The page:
I come home from Malawi in about a week and a half. I haven’t been in the US since April 26th. I am hungry, tired, and ready to jump in my bed and sleep for three straight days. I’ve eaten mouse and cricket, watched Germany win the World Cup, and I have had a constant group of children follow me around every afternoon for the last three months. A part of me is screaming out for the routine of being a student. Having a constant schedule, going to the grocery store when I run out of bread, and hot showers every morning are things my body craves. Another part of me, however, will not accept the fact that next Saturday, I come home.  It might sound odd but I will miss the smoke and mist of Africa.

Nearly every morning, the area around SAFI is covered with a foggy mist. It is beautiful to wake up to. The way it blankets the ground fascinates me. Frankly, I wish I could come up with some metaphor for its meaning to make it sound cooler but, more than anything else, I just think it looks cool.

Smoke is also a very common sight in Malawi. Nearly every meal is cooked on a coal fire. Children also set fire to fields in order to hunt field mice (if you want to know what they taste like, imagine burnt field). Excess trash is burned in the fields as well. I feel surrounded by fire and smoke almost constantly. Its warmth brings people together. Malawi is known as the “Warm Heart of Africa” and every time I see or smell smoke, I think of the warmth of the people. It really has been a blessing to be here for the last three months. The people are incredible and I’m going to miss them very much.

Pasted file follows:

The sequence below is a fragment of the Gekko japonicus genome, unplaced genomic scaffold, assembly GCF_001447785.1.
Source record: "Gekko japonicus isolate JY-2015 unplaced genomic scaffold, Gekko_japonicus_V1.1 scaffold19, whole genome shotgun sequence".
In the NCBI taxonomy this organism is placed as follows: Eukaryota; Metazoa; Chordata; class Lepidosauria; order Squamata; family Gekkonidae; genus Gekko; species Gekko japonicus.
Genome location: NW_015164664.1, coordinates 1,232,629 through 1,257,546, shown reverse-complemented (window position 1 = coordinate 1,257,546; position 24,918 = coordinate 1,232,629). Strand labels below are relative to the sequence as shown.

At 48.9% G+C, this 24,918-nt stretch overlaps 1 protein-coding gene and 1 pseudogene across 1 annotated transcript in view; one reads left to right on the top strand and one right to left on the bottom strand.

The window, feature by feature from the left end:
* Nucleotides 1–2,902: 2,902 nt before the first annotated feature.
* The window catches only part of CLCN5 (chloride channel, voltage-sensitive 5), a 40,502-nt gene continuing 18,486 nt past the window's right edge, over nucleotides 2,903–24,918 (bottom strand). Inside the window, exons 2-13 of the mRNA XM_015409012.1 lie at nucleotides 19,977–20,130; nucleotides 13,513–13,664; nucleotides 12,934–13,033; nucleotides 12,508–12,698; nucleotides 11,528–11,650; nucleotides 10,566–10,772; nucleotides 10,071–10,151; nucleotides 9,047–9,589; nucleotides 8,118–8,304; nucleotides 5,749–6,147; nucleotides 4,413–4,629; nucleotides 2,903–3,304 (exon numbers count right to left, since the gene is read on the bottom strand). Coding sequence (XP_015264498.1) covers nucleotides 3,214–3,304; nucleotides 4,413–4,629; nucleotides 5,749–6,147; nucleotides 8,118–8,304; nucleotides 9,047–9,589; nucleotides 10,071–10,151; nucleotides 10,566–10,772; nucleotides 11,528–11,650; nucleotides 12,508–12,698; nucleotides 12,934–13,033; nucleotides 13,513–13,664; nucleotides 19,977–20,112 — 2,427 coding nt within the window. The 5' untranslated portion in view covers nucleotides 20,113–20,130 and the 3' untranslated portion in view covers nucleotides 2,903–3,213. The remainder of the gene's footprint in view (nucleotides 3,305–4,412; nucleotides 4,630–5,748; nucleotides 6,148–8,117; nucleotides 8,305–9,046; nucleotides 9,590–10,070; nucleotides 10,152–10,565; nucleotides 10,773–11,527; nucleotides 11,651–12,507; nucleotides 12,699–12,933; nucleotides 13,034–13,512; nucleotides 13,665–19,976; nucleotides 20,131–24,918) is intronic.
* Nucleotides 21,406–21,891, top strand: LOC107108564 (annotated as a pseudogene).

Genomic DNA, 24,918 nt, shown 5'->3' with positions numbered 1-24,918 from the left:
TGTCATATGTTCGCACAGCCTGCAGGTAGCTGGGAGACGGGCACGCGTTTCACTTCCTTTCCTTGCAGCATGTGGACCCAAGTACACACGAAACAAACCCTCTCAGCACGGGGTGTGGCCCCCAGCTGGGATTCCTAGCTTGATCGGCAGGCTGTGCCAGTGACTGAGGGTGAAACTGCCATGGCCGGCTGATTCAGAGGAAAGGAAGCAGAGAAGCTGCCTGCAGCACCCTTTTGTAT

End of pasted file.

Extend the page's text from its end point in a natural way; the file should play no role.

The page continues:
Just finished hiking Mt. Mulanje
This experience has actually changed me as a person. I guess that is the purpose of all experiences we have in our lives. Being raised in the LDS culture, I feel like I heard that a lot. Everything I experienced growing up has help build the person I am today. My mission surely did the same. This time in Africa is no different. Working with new people and experiencing their culture and seeing their hardships have made me more grateful for so many things. I've been forced to be humble when I want to be proud and patient when I want to be hotheaded. It has also taught me many things that I just don't know how to describe yet. When it is all boiled down, I am just grateful that I've had this experience.